Digitalising the Banking Sector with Blockchain Technology
Is digitalising your cash, a boon or a bane? Shweta Pathak examines if the future of digital banking has already begun.
Secure and more difficult for criminals to carry out frauds.
The foremost question that strikes my mind is do I need cash anymore? Or has the future of digital banking already begun? Will digital payments completely eradicate the cash transactions? Is mobile banking the most fundamental part of digital banking? This puts us into the debate that what we see today – is digital banking or just a digitised banking that needs core technology like blockchain much faster, more efficient and less error prone?
What are benefits that digital banking brings in?
Digital banking not only benefits the end user but also puts upward of 30 per cent of revenue of the bank, particularly in high turnover products like personal loans and payments. It also benefits the bank in reducing the process and service costs by 25%. The most significant beneficiary of digital banking would be automation of the servicing and migration of the front-end activity to digital channels. The transactions that use to happen over days are brought down to minutes. Manual remittance and physical signatures are replaced by automatic remittance and virtual presence. Expenses have been bought. But is digitalisation only a boon or are we cutting down the jobs and increasing the unemployment problem? But the most important technical question to answer is, is digital banking secure and risk free? If not what are the technologies behind to achieve them? Is blockchain technology a solution?
Blockchain and banking!!!
Did you know that Blockchain is the core technology behind the most trending crypto currencies like bitcoin? It is much faster, efficient and less error prone. The major advantage lies in its ability of being secure and more difficult for criminals to carry out frauds. The most interesting fact is it allows customers to do transactions, process shares or properties in secure and conflict free way without any middle man in between.
So, what is blockchain?
Blockchain is a digital ledger software code. A ledger is nothing but a collection of financial records. You can only see what comes in and goes out and to whom but everything is decrypted in digital format in a centralised place.
How is blockchain transaction different from digital transactions?
In the world of digitalisation, you need an agreement to ensure that every transaction is genuine. If there are any multi-party transactions, then you need a separate agreement for each transaction. But blockchain commits each transaction in a de-centralised database in which all information will be readily available and verified to see if a person is involved in the transaction and every person involved in a particular blockchain transaction can access the details recorded in the chain. Let’s take an example of property selling. If A sells a property to B, in blockchain world this gets recorded with all the details such as date, ownership, value, etc. Later when B sells it to C, C will have access to all the details that are pre-recorded and verified in the blockchain.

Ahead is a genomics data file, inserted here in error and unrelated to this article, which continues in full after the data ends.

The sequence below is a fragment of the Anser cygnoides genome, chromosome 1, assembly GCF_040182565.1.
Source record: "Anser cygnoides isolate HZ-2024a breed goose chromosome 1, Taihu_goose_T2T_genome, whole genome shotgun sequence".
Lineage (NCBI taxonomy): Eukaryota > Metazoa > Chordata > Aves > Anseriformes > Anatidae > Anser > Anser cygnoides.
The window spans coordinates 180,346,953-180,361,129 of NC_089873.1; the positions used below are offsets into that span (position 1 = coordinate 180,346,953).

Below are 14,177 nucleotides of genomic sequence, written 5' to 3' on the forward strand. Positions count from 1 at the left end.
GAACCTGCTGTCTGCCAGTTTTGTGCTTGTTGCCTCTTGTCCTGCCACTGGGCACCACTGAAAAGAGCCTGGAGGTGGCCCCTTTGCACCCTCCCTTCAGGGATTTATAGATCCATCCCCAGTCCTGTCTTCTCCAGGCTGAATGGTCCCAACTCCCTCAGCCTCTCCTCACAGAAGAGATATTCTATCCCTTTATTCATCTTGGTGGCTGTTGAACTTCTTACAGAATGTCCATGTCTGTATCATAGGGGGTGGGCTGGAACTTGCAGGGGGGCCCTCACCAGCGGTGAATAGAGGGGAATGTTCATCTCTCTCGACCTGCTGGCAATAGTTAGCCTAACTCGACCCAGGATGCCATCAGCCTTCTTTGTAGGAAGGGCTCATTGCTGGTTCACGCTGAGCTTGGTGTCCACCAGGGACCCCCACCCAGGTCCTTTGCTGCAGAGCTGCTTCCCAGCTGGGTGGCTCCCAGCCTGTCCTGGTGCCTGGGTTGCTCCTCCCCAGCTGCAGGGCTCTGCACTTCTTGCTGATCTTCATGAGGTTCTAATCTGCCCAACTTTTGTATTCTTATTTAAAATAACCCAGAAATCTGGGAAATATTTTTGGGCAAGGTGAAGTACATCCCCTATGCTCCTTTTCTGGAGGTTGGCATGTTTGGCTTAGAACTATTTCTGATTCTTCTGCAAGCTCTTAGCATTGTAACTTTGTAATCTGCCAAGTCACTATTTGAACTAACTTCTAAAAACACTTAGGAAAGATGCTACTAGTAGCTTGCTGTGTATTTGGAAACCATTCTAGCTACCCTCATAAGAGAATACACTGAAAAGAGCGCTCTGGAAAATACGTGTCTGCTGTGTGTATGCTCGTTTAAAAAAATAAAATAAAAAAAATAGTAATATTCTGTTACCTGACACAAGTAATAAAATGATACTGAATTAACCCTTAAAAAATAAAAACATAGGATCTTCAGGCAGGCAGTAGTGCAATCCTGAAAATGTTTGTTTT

What advantages the blockchain brings on to the table?
It is secure!!! In modern-day transactions, manual intervention is required whether by the phone, documentation and emails. With blockchain there is no business of mediator! And what is more, getting rid of mediator minimises the cost hence blockchain is very useful in sectors which has high intermediate cost. Blockchain keeps the middle man and hackers at bay due to its secure cryptographical database. Blockchain reduces the transaction duration. Moreover, it deploys transparency in the transactions.
Blockchain in India
In November 2017 India Axis Bank launched an instant international payment service in India using Ripple’s enterprise blockchain technology solution for retail and corporate customers. Though an international offer, the bank is offering the facility only to its retail customers in the country to receive payments from the UAE-based Rak Bank and for its corporate customers to receive payments from Standard Chartered, Singapore. “The biggest thing in financial and accounting is ledger – keeping track of debit and credit. Also, in case of forex, the back office of each bank needs to speak to the back office of the other bank. Blockchain has immense potential to eliminate back office in banking, especially for trade finance,” is what Amit Sethi, Chief Information Officer, Axis Bank, had said then. There are other banks too using the technology.
Can we balance the need between digitalisation and people dynamics?
Banks need to leverage and target to maximise the use of technology but also set the right structure and incentives that can benefit the people.
Banks should deploy the lightweight technology and increase the focus on business outcomes rather than only concentrating on digital activity. Automate the processes that are necessary and formulate and implement the people vision.
She is a confident, self-motivated and well-presented Agriculture Engineer with extensive technical knowledge with the vision to empower agriculture through technology and improve the livelihood of farmers by increasing their earnings. Her vision is to create a 360 degree approach to capture and support complete farmers and farming activity on a single platform.